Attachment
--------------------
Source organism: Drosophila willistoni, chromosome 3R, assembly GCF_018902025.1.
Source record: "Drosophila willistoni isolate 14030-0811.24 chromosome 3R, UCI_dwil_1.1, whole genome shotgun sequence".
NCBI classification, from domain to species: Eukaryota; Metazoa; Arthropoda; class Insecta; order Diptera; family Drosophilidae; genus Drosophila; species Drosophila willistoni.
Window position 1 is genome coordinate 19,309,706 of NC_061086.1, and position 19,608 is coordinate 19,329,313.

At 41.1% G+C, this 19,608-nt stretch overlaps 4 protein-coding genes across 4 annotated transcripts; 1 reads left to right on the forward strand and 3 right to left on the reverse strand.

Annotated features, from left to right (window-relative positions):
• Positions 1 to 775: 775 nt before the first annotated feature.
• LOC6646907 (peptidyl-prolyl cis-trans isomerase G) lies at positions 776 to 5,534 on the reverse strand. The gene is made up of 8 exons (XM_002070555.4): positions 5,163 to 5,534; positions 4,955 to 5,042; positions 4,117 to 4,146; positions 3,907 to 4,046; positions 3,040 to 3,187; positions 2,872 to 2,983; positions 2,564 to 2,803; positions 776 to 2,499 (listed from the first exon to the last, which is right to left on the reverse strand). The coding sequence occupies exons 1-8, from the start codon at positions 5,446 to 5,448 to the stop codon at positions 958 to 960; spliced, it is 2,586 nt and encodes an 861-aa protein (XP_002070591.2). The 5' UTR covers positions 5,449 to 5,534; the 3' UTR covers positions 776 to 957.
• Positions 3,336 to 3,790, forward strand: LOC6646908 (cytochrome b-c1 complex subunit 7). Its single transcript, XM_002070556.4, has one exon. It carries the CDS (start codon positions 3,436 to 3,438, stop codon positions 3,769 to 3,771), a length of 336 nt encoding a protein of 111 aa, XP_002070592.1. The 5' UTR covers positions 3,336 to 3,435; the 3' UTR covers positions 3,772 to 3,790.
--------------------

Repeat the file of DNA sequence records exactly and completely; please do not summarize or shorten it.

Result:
Source organism: Drosophila willistoni, chromosome 3R, assembly GCF_018902025.1.
Source record: "Drosophila willistoni isolate 14030-0811.24 chromosome 3R, UCI_dwil_1.1, whole genome shotgun sequence".
NCBI classification, from domain to species: Eukaryota; Metazoa; Arthropoda; class Insecta; order Diptera; family Drosophilidae; genus Drosophila; species Drosophila willistoni.
Window position 1 is genome coordinate 19,309,706 of NC_061086.1, and position 19,608 is coordinate 19,329,313.

At 41.1% G+C, this 19,608-nt stretch overlaps 4 protein-coding genes across 4 annotated transcripts; 1 reads left to right on the forward strand and 3 right to left on the reverse strand.

Annotated features, from left to right (window-relative positions):
• Positions 1 to 775: 775 nt before the first annotated feature.
• LOC6646907 (peptidyl-prolyl cis-trans isomerase G) lies at positions 776 to 5,534 on the reverse strand. The gene is made up of 8 exons (XM_002070555.4): positions 5,163 to 5,534; positions 4,955 to 5,042; positions 4,117 to 4,146; positions 3,907 to 4,046; positions 3,040 to 3,187; positions 2,872 to 2,983; positions 2,564 to 2,803; positions 776 to 2,499 (listed from the first exon to the last, which is right to left on the reverse strand). The coding sequence occupies exons 1-8, from the start codon at positions 5,446 to 5,448 to the stop codon at positions 958 to 960; spliced, it is 2,586 nt and encodes an 861-aa protein (XP_002070591.2). The 5' UTR covers positions 5,449 to 5,534; the 3' UTR covers positions 776 to 957.
• Positions 3,336 to 3,790, forward strand: LOC6646908 (cytochrome b-c1 complex subunit 7). Its single transcript, XM_002070556.4, has one exon. It carries the CDS (start codon positions 3,436 to 3,438, stop codon positions 3,769 to 3,771), a length of 336 nt encoding a protein of 111 aa, XP_002070592.1. The 5' UTR covers positions 3,336 to 3,435; the 3' UTR covers positions 3,772 to 3,790.